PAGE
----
The future of cruising the Northwest Passage, fraught as it is with fears of a catastrophic accident and worries about pollution in the fragile Arctic ecosystem, depends not only on passenger satisfaction, but on communities' willingness to host them.

Was all the preparation — the placement of portable toilets throughout town, the Crystal Cruises-branded welcome signs posted in the windows, the hundreds of emails, countless meetings and all manner of other, invisible logistics — worth all the time and effort for the Crystal Serenity's 12-hour port call?

Local artist Katie O'Connor, who was selling prints and greeting cards, said in her 15 years of working craft fairs, "this is easily one of the best," and worth disrupting the normal flow of a summer Sunday.


"I can tell you right now, summers are so busy, with people out berry picking and fishing at camp," she said. "These people coming to town are super good for business."

But another artist, Anita Droke, said her beaded earrings and dreamcatchers were not selling as well as she'd hoped. Droke flew in from Anchorage just for the Crystal Serenity after spending three weeks making the items.

"This would be a big hit for the Alaska Federation of Natives, but for this event, it's a total bust for me," she said.

Droke still plans to return next year and is already thinking of ways to make her inventory more appealing to passengers, perhaps by adding more local materials such as sealskin and walrus ivory.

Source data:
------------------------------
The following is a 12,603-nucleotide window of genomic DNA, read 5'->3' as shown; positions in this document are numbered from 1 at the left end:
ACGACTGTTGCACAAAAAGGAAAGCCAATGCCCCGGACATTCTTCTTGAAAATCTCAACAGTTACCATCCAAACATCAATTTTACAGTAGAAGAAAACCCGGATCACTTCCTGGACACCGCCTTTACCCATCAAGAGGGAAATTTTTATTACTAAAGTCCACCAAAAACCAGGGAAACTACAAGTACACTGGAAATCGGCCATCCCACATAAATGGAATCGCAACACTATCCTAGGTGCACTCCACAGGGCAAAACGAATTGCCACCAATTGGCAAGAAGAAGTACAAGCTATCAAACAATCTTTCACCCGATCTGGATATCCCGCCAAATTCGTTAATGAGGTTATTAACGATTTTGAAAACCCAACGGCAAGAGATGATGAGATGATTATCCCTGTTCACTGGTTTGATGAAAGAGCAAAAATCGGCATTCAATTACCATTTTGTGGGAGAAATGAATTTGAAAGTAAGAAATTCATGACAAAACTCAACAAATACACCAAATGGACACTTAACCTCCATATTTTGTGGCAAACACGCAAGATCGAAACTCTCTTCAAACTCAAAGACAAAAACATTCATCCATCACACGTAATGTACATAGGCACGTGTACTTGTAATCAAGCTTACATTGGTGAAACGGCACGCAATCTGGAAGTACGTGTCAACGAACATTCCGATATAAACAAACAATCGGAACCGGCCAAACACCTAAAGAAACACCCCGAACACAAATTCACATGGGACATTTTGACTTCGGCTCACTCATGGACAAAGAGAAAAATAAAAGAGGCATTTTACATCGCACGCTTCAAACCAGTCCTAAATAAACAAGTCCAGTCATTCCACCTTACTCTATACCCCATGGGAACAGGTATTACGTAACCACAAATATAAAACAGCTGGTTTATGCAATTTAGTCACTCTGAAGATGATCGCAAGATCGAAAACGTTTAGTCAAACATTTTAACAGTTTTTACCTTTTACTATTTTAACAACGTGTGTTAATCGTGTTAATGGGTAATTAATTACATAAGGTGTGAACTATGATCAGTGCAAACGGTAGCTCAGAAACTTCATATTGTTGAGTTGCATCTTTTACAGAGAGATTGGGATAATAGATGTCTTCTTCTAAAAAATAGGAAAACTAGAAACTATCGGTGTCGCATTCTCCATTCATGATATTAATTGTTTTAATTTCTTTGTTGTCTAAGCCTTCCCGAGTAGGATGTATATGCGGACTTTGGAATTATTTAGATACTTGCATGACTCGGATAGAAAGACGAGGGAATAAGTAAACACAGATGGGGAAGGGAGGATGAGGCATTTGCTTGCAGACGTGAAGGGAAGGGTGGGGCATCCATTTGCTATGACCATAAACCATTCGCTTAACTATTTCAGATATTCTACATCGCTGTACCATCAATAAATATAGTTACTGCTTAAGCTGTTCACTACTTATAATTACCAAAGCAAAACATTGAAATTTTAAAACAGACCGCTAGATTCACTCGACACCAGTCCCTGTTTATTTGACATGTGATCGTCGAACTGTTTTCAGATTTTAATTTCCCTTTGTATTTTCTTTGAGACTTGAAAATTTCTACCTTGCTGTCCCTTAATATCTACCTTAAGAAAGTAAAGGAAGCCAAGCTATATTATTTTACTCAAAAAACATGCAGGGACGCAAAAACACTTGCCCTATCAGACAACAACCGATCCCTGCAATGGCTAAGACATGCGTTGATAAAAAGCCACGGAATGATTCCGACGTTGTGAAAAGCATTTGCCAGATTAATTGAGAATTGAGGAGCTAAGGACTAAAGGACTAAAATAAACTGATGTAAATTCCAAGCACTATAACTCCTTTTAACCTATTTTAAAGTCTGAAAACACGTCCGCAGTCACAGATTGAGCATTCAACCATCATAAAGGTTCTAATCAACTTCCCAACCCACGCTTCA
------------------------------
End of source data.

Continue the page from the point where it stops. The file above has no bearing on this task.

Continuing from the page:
For Crystal Cruises, which is owned by leisure and hospitality conglomerate Genting Hong Kong, the Arctic cruise is a promising investment. Tickets for the Northwest Passage crossing sold out in 48 hours, no early-booking discounts were offered and the waiting list of 7,000 people was the longest for any single cruise the company has made, according to Stoll and Captain Birger J. Vorland.

Crystal Cruises already has plans to repeat the Serenity sailing in 2017. And it's building a megayacht called Crystal Endeavor, in homage to Captain James Cook's ship, that's designed to travel in all manner of environments, including the Arctic.

Correction: This story originally identified artist Anita Droke as Anita Drake.

Jeannette Lee Falsey

Jeannette Lee Falsey is a former reporter for Alaska Dispatch News. She left the ADN in 2017.